Hi reactiv12. Do I assume you are trying to add refrigerant to improve cooling? Going just by pressures is not a good way to determine state of charge because if more liquid is added, there will just be less vapor in the system, but the "at rest" pressure will be the same. When it's running, the compressor will cycle off when the high side gets to the switch setting, or, if you have a variable displacement compressor, it will just pump less volume. Either way, the pressures can read normal with some undercharge and a bunch of overcharge. What's more important is to start from empty, pump in the exact amount listed on the sticker under the hood, then look at the pressures to judge system performance.
Once you have a full system, adding another quarter pound of refrigerant will have very little affect on pressures, but the liquid will turn to a vapor too late. It is supposed to vaporize in the evaporator in the dash. That's where you want it to become cold. If there is too much liquid in the system, it will fill the evaporator and vaporize and become cold in the line going to the compressor. Liquid in the compressor will lock it up.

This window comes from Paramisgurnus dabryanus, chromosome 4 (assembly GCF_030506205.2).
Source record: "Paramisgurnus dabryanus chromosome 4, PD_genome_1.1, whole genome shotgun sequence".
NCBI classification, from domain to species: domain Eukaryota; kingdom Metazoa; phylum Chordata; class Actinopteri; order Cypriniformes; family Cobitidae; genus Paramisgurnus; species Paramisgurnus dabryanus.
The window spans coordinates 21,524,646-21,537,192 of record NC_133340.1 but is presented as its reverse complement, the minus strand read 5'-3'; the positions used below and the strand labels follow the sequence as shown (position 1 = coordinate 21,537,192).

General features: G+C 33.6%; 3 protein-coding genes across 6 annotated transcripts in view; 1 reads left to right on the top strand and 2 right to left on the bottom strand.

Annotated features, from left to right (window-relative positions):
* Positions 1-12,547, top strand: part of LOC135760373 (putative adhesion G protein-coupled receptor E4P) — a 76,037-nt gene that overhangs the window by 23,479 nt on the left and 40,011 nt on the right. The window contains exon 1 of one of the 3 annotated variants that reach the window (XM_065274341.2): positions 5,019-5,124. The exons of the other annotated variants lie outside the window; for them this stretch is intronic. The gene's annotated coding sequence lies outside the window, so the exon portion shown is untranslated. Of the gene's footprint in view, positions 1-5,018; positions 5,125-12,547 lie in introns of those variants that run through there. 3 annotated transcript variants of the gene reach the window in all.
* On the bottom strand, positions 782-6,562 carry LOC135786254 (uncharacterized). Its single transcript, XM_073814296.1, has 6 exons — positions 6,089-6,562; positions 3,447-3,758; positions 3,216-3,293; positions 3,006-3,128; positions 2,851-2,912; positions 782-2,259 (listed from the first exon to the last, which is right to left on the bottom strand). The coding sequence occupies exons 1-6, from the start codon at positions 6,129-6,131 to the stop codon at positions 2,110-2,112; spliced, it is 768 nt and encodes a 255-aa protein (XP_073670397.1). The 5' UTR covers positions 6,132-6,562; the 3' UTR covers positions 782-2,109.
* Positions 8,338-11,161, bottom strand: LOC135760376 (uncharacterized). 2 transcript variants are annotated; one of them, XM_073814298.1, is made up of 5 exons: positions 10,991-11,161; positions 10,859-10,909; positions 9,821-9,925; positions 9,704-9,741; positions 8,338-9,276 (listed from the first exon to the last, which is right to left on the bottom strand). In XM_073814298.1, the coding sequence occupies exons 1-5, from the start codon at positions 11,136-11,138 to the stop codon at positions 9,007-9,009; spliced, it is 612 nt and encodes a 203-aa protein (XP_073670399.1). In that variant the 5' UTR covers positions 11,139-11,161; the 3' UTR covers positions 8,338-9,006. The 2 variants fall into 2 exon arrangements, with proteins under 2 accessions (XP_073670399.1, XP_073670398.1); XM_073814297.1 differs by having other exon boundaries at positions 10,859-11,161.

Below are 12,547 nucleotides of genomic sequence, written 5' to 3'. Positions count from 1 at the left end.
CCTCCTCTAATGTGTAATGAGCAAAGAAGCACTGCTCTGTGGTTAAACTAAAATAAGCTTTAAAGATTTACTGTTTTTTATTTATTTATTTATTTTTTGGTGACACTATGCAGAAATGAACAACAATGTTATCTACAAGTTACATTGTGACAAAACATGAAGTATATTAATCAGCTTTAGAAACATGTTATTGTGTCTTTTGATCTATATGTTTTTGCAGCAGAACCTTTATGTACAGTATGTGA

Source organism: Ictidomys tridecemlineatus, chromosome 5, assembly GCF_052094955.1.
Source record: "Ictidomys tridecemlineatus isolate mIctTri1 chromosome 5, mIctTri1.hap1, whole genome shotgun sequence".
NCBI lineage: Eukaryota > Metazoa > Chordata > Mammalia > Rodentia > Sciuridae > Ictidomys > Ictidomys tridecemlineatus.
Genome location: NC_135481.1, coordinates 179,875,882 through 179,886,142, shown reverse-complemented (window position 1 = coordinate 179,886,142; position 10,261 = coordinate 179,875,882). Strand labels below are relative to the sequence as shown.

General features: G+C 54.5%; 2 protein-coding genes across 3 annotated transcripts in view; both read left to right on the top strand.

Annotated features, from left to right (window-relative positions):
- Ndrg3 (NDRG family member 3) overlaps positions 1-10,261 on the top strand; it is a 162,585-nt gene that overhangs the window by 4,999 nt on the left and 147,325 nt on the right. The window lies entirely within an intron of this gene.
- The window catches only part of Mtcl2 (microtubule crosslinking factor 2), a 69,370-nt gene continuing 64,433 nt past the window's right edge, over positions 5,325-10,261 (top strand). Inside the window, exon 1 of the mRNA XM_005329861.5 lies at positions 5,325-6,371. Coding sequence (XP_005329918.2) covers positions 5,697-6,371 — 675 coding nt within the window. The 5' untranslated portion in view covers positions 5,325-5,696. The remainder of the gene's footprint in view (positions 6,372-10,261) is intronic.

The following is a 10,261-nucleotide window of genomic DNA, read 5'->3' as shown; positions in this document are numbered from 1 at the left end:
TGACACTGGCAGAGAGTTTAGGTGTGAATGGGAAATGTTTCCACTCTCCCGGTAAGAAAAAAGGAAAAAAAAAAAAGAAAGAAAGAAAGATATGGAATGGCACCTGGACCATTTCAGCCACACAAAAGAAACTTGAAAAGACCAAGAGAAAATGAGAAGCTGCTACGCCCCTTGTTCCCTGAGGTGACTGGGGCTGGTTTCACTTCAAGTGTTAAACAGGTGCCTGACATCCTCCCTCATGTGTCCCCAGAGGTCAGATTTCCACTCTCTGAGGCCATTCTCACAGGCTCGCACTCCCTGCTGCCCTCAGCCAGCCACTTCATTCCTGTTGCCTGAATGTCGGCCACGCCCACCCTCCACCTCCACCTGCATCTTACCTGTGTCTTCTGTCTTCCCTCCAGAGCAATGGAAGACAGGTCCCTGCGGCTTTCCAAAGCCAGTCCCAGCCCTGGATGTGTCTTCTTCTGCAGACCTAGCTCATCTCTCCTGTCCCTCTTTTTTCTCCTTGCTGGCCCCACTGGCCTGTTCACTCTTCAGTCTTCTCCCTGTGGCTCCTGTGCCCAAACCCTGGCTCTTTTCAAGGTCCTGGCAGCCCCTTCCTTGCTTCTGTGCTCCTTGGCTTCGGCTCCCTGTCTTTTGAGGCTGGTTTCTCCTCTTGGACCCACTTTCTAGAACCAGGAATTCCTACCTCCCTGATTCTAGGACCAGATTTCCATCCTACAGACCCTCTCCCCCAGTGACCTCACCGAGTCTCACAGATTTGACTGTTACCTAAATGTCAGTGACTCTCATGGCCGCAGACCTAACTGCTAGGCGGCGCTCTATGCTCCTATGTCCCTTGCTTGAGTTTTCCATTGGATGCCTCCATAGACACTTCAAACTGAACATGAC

Since the liquid isn't vaporizing and getting cold enough in the evaporator, the sensing bulb will open the expansion valve to let more liquid in thinking there isn't enough in there. The only way to know you have the right amount of refrigerant is to recover what is in there now, pump the system into a vacuum, then pump in the measured amount called for.
I apologize if you are referring to something else. I never paid too much attention to system pressures. If the air temperature from the ducts was around 40 - 45 degrees, the system was working real well.
Monday, March 22nd, 2010 AT 9:34 PM